Mangold agrees that developers are concerned with costs and selling their houses or apartments at a profit. They therefore often install the bare essentials in terms of security while claiming it’s ‘state of the art’. When an experienced security provider takes over the contract, the estate in question is expecting a ‘shoestring budget’ but is often shocked at what it will require to get its security solutions up to scratch in terms of a high-tech, secure environment.

Offsite means IoT and data collation

The question of whether control rooms should be offsite or onsite is still a matter of preference and budget, but Penhaligon sees more people opting for an offsite component as more IoT devices (for facilities management or fire alarms, as an example) are included in the data collected. The offsite environments have the capacity to not only collect this data, but also to analyse and collate it into actionable intelligence for security and operational requirements of an estate – and the broader community.

He does note that there is usually some form of onsite control room in any case; the scope of the onsite facility would vary according to each estate’s requirements, but an offsite facility is more common today. This is also linked to the higher reliance on event monitoring (or black screen monitoring), where technology catches anomalies and pops it onto the screen of an operator instead of having people watching screens for hours on end.

Monk agrees that offsite monitoring facilities are undergoing a shift into data collection facilities for IoT devices (without losing the video monitoring aspect). The ability and skills to collect and analyse data to deliver valuable information is a growing requirement among clients, although different industries are moving at different speeds in this regard. Areas, demographics and clients differ, and each has different SOP requirements and risks; the collation and dissemination of crime intelligence and accurate data is therefore of critical importance. Offsite monitoring facilities need to be geared to deliver these service levels and information.

Dealing with more data, as well as the ability to rely on operators with higher skill levels, is also driving the move to offsite monitoring (whether event-driven or SOP-driven), adds Loubser. Offsite monitoring is not a ‘cheap’ option, but it is cheaper as it avoids the human resource costs of training and maintaining an onsite operator crew.

Mangold believes intelligence is a critical assistant to security service providers and their customers. Data collection in control rooms forms part of this, which includes social media trawling as well as the traditional information gathering exercises (talking to people), and analysing it all acts as an early warning system. To varying degrees, this is part of every company’s modus operandi. Information on civil unrest and strikes, for example, can help to reduce the impact of the chaos South Africa saw only a year ago.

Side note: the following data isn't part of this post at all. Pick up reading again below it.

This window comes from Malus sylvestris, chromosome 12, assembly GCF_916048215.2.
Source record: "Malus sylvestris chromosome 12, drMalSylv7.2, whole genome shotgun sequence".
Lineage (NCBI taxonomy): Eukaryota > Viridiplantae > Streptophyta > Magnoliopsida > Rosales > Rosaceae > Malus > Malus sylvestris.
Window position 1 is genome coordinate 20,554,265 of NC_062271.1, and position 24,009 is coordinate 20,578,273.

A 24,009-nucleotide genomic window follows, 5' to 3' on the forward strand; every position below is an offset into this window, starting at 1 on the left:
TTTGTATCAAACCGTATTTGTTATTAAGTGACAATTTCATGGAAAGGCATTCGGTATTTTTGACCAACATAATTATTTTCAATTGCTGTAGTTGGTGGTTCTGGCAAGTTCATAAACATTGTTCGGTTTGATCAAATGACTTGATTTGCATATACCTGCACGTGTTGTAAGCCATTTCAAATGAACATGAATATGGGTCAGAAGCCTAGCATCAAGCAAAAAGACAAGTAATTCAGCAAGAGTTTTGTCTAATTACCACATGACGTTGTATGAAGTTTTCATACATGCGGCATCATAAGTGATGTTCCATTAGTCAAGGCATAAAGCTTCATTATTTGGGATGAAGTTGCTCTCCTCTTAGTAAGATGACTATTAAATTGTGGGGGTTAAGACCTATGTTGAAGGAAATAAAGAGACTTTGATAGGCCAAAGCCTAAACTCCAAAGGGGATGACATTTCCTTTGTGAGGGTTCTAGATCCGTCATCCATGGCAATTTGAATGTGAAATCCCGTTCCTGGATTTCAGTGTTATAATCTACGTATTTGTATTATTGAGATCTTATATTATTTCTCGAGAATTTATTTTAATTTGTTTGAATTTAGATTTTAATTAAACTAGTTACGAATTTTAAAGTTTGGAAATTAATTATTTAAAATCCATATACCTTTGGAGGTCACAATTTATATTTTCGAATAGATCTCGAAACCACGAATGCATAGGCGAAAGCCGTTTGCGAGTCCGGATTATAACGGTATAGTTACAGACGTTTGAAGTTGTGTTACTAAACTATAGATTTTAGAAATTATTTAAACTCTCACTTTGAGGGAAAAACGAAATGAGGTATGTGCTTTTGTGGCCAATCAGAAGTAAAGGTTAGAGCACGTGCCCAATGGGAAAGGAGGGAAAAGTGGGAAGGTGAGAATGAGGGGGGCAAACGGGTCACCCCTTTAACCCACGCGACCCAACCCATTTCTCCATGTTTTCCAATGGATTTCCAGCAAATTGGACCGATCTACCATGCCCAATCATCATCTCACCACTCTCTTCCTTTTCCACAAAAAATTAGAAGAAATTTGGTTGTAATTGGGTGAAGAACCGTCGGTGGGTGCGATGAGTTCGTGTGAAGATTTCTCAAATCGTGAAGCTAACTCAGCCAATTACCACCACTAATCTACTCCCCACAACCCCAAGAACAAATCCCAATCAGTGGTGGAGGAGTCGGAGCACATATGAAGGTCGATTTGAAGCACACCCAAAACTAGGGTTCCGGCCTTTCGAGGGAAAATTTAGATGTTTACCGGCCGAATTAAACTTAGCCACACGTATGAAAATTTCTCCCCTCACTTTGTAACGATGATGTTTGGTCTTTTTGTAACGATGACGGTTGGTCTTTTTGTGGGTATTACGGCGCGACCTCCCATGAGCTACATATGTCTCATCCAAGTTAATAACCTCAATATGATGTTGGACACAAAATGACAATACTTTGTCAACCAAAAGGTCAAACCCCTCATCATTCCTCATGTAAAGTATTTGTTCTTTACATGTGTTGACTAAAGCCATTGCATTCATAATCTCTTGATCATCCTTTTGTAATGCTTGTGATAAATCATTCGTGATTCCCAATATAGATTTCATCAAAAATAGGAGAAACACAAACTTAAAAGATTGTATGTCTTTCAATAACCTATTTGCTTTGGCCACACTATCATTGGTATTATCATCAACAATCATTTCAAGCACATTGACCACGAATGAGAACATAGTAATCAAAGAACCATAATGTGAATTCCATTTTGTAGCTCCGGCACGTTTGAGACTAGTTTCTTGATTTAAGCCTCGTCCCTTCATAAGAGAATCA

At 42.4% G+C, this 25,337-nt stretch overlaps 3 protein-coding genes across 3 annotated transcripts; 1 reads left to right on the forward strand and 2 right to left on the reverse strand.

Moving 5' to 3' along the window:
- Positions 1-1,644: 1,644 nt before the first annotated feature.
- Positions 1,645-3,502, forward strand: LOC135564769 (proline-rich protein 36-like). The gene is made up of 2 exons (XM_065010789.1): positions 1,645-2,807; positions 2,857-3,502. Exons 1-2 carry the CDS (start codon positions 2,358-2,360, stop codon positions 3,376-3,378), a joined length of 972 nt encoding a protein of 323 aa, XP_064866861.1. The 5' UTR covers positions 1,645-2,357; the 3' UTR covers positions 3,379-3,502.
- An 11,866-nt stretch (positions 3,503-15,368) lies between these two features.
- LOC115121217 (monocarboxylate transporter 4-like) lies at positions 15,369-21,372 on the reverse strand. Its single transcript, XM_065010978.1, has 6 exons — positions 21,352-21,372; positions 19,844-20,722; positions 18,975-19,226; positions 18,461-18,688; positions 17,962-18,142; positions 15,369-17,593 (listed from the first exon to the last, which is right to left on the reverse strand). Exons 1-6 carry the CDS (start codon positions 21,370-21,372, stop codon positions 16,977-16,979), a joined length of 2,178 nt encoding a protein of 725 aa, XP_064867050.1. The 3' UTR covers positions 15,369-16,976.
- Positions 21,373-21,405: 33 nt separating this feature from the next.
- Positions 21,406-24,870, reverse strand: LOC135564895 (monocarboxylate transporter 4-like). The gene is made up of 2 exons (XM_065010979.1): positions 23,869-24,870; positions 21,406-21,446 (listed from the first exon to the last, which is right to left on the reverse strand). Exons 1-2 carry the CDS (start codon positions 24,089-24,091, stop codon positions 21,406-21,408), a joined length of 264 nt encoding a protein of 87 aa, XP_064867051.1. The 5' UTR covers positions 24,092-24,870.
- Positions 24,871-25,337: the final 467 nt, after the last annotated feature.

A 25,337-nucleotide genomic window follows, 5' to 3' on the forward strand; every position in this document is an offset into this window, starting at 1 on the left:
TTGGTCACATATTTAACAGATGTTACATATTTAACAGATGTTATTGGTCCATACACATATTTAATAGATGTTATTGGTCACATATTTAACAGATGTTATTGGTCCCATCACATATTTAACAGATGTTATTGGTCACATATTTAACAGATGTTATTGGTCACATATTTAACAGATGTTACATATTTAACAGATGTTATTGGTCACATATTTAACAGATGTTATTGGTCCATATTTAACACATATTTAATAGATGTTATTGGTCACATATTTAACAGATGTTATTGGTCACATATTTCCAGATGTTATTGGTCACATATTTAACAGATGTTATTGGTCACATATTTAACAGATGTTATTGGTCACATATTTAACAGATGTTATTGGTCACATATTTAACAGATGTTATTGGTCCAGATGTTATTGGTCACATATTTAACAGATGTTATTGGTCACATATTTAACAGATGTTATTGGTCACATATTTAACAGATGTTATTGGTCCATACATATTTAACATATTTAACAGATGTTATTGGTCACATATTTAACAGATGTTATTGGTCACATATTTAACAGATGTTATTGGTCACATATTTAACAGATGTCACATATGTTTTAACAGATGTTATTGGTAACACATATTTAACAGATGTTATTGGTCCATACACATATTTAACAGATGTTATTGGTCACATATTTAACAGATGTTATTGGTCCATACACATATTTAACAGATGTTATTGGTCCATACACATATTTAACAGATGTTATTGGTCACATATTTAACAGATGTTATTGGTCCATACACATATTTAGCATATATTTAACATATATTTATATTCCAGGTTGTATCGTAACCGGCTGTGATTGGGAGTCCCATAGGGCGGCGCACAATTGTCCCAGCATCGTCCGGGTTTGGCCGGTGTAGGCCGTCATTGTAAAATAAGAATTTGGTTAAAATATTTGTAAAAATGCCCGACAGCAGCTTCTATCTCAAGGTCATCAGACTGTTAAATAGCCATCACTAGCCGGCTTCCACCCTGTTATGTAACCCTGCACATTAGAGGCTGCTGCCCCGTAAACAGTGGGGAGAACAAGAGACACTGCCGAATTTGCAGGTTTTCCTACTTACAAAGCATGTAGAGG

This intelligence is another reason to avoid the ‘knock and drop’ suppliers, says Evans – they do not have the ability or reach to collect valuable intelligence, which is critical for effective, proactive security solutions, especially when it comes to planning and provisioning for major events.

Onsite, but above

Drones were mentioned earlier in this article, and they are becoming a key element of security services. Loubser states that drones are a critical component of Fidelity’s services since, if there is a breach on a perimeter, for example, a drone can be dispatched immediately to find the perpetrators and track them. He says far fewer would-be criminals are getting away now that drones are being deployed in some areas.

However, the precinct concept also comes into play here. Due to the cost of drones and the legislation around how and when they can be used, and by whom, it’s not a cheap option for the provider or the customer. Sharing the services between estates in a precinct is just as effective since drones don’t have traffic to deal with and the costs are then shared, making it more affordable. Loubser says it is definitely effective and a worthwhile addition to a security service.

Penhaligon echoes Loubser and says Bidvest Protea Coin is also seeing communities collaborating to have drone services available to them to keep costs down and improve the effectiveness of the ’camera in the sky’. Following criminals not only leads to more being caught, but also allows the company to learn more about how the criminals operate, which adds to the information used for risk mitigation.

Of course, automated drone patrols are still some way off in the future because of the legislation in South Africa, but Penhaligon says he expects the ‘autonomous drone’ to become legal and quite a popular option in the future.

It seems that the future of estate security will see many more of the larger companies, which can provide complete solutions covering more than just security, dominating the field. There are always jobs for the smaller players, but to harness the integration of technologies and people requires a significant investment in skills and technology, combined with experience.

One threat that the industry has to face is unregistered companies that hire illegal immigrants, pay in cash and do basically anything to offer a cheaper (and illegal) service. The regulator seems unable to curb this abuse so it will be up to the customers to make sure they hire registered companies with registered employees who receive the appropriate pay and benefits. This is one scenario where a win-win deal really benefits everyone.